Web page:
The overall level of violent crime is continuing to rise despite falls in the number of murders and serious assaults recorded by police.
Figures released by Police Scotland show there were 5,527 non-sexual violent crimes in the period between 1 April and 31 December, up around 1.8 per cent on the same period the previous year.
Despite the overall increase, there has been a fall in the number of the most serious crimes.
There were 40 murders, compared to 47 in the same period the previous year.
Serious assaults fell from 3,069 to 2,992 with the detection rate also rising.
However, the number of robberies and assaults with intent to rob increased.
The overall number of sexual crimes also rose, up from 8,245 in 2016/17 to 9,232 to 2017/18, an increase of 12 per cent.
However, Police Scotland said the rise was evidence of increasing confidence among victims to report incidents.
Last year Police Scotland made changes to the way the handling of offensive weapons are recorded to improve its understanding of knife crime.
The changes were reflected in the statistics, with the number of recorded incidents involving offensive or bladed weapons increasing 136 per cent from 2,452 to 5,794.
Deputy Chief Constable Rose Fitzpatrick said: “Through the dedication and professionalism of our officers and staff, working together with local communities and partners, we can see significant results in tackling crime across Scotland.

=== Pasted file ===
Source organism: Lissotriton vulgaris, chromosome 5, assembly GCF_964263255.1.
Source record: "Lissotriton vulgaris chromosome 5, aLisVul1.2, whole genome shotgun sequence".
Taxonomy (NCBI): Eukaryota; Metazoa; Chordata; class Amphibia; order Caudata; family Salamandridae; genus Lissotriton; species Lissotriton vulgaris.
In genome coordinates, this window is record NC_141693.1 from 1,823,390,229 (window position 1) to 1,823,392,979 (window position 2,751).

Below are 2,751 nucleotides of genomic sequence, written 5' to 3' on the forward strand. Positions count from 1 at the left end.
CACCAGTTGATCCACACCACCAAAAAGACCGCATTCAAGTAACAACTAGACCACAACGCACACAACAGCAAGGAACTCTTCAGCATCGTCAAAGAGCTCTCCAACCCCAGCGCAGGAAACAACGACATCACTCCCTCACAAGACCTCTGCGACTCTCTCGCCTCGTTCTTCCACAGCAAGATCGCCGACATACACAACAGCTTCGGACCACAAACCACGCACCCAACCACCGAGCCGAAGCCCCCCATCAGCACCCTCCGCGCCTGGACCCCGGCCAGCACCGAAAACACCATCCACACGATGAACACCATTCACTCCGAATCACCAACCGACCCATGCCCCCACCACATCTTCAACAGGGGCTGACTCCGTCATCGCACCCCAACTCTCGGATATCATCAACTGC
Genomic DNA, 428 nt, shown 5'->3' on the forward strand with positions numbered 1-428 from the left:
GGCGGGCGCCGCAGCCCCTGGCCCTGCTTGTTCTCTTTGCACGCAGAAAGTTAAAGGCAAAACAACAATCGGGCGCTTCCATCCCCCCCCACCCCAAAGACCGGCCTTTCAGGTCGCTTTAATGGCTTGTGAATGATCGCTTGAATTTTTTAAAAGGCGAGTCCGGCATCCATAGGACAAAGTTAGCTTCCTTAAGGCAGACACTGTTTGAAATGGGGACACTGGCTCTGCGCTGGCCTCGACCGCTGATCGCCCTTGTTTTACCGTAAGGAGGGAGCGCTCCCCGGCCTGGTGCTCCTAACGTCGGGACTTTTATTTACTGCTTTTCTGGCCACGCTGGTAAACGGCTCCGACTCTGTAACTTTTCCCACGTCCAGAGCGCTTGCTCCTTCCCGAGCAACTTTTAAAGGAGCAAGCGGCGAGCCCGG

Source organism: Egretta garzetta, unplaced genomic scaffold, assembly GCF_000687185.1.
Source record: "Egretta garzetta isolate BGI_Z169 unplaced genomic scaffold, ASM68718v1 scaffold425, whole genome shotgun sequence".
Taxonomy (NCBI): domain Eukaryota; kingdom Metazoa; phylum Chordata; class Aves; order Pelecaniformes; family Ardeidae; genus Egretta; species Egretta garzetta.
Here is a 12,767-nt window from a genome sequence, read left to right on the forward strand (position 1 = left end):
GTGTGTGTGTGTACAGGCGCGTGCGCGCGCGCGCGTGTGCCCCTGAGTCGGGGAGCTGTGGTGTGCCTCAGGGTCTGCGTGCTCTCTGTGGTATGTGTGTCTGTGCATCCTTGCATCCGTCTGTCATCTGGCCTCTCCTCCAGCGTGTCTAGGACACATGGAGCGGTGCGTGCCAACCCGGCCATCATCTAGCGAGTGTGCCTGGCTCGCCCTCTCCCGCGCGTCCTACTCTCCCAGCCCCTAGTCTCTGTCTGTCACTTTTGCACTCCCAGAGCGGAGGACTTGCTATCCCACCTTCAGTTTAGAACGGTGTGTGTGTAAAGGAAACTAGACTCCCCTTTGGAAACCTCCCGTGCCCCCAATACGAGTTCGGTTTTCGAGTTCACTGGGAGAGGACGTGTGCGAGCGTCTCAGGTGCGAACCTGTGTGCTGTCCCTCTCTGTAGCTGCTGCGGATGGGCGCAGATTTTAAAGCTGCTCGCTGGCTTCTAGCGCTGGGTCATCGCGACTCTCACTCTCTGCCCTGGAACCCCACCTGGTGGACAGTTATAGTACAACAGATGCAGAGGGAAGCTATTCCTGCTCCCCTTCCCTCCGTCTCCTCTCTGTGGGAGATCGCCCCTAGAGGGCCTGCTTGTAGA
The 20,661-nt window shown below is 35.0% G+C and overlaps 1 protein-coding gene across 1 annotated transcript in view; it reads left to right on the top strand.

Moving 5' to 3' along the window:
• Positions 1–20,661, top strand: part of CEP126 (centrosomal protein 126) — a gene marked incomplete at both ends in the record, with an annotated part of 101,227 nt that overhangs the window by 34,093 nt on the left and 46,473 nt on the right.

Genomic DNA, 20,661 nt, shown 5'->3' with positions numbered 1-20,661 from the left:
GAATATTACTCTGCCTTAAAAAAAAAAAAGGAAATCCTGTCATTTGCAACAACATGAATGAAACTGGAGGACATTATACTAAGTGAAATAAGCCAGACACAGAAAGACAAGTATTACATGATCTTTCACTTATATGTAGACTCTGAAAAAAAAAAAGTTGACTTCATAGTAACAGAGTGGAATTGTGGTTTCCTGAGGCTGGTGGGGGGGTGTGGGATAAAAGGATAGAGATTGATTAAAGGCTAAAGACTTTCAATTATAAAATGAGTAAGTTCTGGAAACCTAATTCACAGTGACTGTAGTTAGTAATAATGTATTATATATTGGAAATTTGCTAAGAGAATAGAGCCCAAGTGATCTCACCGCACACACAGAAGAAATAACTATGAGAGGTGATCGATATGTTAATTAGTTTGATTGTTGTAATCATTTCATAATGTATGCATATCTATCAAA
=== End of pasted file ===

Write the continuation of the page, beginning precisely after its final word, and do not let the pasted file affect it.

“Violent crime is a priority for Police Scotland and it is encouraging to see a continuing reduction in the most serious violent crimes, including murder and serious assaults. This has been achieved by a combination of strong enforcement action and extensive prevention work.”
She added: “The rise in reporting of sexual crimes reflects increased victim confidence. Police Scotland remains absolutely committed to working closely with partners, especially third sector support and advocacy services, to encourage survivors of rape and sexual crime to come forward.”
The figures were published as London’s most senior police officer, Cressida Dick, visited Glasgow to learn about the work of Police Scotland’s Violence Reduction Unit ,which has been credited with helping to reduce knife crime-.
The English capital is in the grip of a knife crime epidemic, with the number of teenagers being killed at its highest level in a decade.
Speaking after the visit, Assistant Chief Constable Mark Williams said: “Violence and its root causes are very complex issues, and at its heart is a whole host of different social and economic drivers.
“In Scotland a public health approach has been adopted and while the police have a very important role to play, especially in enforcement, prevention is a collaborative effort that involves a whole host of other agencies including local and national government, the Violence Reduction Unit, education, health services and housing services.”